"Genius is in-born, may it never be still-born."

"Oysters, irritated by grains of sand, give birth to pearls. Brains, irritated by curiosity, give birth to ideas."

"Brainpower is the bridge to the future; it is what transports you from wishful thinking to willful doing."

"Unless you keep learning & growing, the status quo has no status."

Friday, July 2, 2010


According to one of the McKinsey Quarterly reports, which drew upon the brilliant work of Nobel laureate Daniel Kahneman and psychologist Gary Klein, executives should trust their gut instincts during decision making — but only when four tests are met.

These are the four tests:

1.The familiarity test: Have we frequently experienced identical or similar situations?

2.The feedback test: Did we get reliable feedback in past situations?

3. The measured-emotions test: Are the emotions we have experienced in similar or related situations measured?

4. The independence test: Are we likely to be influenced by any inappropriate personal interests or attachments?

Here are the concluding remarks in the report:

"If a situation fails even one of these four tests, we need to strengthen the decision process to reduce the risk of a bad outcome. There are usually three ways of doing this—stronger governance, additional experience and data, or more dialogue and challenge. Often, strong governance, in the form of a boss who can overrule a judgment, is the best safeguard. But a strong governance process can be hard to set up and expensive to maintain (think of the US Senate or a typical corporate board). So it is normally cheaper to look for safeguards based on experience and data or on dialogue and challenge.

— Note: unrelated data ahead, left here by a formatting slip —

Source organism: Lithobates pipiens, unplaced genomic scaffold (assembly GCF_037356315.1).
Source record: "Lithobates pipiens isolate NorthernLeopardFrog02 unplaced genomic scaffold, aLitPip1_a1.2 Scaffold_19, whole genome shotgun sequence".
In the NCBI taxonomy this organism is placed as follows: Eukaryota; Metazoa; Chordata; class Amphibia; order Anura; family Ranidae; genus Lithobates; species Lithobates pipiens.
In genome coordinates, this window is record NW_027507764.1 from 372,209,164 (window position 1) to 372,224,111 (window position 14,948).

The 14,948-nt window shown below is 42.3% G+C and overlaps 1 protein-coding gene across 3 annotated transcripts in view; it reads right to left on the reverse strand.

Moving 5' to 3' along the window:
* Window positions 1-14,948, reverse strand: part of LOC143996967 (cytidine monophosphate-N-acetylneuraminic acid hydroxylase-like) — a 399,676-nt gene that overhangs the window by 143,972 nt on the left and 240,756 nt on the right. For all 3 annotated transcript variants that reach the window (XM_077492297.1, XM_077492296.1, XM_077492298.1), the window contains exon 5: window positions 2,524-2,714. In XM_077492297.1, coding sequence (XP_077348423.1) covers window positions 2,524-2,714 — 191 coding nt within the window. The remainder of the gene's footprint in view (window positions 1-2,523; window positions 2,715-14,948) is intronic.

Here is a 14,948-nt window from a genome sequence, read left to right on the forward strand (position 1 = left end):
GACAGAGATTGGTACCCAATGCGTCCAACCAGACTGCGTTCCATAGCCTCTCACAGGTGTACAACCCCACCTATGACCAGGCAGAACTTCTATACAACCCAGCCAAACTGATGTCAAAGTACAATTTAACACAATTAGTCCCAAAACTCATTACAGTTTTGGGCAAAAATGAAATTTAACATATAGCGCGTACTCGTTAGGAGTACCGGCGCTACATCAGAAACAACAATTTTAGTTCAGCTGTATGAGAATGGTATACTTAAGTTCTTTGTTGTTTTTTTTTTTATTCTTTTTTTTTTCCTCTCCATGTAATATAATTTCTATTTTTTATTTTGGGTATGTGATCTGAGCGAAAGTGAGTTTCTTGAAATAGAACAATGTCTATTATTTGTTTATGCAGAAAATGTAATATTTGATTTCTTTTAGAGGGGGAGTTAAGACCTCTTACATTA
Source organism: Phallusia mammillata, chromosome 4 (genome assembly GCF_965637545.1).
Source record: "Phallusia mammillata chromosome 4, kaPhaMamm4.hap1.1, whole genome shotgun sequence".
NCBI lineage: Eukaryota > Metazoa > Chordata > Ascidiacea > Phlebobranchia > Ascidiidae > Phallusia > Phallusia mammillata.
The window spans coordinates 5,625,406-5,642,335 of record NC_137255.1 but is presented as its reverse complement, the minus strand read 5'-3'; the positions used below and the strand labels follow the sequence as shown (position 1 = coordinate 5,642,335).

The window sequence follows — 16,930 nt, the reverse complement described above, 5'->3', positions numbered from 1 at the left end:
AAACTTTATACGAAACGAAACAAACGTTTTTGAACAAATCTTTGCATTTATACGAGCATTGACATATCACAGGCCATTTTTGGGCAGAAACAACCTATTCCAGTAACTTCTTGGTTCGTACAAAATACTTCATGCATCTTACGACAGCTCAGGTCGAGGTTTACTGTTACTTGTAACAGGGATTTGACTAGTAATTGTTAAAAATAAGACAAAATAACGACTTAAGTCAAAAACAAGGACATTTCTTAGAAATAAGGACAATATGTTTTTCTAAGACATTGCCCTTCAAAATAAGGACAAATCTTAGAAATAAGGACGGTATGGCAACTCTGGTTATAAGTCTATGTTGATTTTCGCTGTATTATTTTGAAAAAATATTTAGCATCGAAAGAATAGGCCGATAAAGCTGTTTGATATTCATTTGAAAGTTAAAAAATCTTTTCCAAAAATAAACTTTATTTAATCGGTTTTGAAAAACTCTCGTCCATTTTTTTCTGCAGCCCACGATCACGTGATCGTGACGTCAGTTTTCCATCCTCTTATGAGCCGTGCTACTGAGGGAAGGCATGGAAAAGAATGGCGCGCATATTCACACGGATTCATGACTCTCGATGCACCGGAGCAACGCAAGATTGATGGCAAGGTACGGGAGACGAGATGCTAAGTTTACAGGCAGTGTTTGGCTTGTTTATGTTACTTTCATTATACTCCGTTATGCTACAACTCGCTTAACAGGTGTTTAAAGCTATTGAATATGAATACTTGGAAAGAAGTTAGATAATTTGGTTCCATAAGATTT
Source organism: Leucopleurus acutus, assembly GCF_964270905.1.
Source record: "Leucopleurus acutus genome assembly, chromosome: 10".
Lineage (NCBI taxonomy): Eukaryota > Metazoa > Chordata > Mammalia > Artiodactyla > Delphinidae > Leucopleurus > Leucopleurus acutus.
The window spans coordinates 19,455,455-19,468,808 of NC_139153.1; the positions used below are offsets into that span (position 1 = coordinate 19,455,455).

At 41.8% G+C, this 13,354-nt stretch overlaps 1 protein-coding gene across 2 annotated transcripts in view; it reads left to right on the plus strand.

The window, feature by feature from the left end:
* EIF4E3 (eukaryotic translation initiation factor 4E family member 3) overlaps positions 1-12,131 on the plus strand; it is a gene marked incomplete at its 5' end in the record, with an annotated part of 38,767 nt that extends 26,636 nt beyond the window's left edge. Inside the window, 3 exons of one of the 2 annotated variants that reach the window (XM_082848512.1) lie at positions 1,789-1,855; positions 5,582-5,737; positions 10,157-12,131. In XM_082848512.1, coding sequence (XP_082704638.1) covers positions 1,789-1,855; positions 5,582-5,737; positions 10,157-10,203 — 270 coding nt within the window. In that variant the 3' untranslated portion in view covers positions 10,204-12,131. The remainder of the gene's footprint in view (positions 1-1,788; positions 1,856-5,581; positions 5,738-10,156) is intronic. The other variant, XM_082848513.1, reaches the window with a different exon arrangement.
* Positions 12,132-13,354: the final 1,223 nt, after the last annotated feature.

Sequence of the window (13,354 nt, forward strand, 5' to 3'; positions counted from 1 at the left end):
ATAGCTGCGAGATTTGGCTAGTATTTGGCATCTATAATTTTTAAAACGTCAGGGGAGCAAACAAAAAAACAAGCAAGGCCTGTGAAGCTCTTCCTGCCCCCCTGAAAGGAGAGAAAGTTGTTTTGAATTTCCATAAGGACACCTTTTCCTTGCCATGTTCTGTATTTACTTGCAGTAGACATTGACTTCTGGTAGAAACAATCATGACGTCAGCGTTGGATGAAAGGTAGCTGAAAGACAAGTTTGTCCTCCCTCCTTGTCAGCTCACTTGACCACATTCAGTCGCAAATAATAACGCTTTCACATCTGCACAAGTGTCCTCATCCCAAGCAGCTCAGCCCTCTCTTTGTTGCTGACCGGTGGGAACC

In the 1990s, for example, Jack Welch knew he would face some tough decisions about how to exploit the Internet, so he chose experience as a solution to the biases he might have. He hired a personal Internet mentor who was more than 25 years his junior and encouraged his top managers to do the same. Warren Buffett recommends extra challenge as a solution to biases that arise during acquisitions. Whenever a company is paying part of the price with shares, he proposes using an “adviser against the deal,” who would be compensated well only if it did not go through.

There are no universal safeguards. Premortems help surface uncertainties, but they do not protect against self-interest. Additional data can challenge assumptions but will not help a decision maker who is influenced by a strong emotional experience. If we are to make better decisions, we need to be thoughtful both about why our gut instincts might let us down and what the best safeguard is in each situation. We should never ignore our gut. But we should know when to rely on it and when to safeguard against it."

Readers can go to this link [here's a additional link] to read the report in its entirety. You may need to register first.

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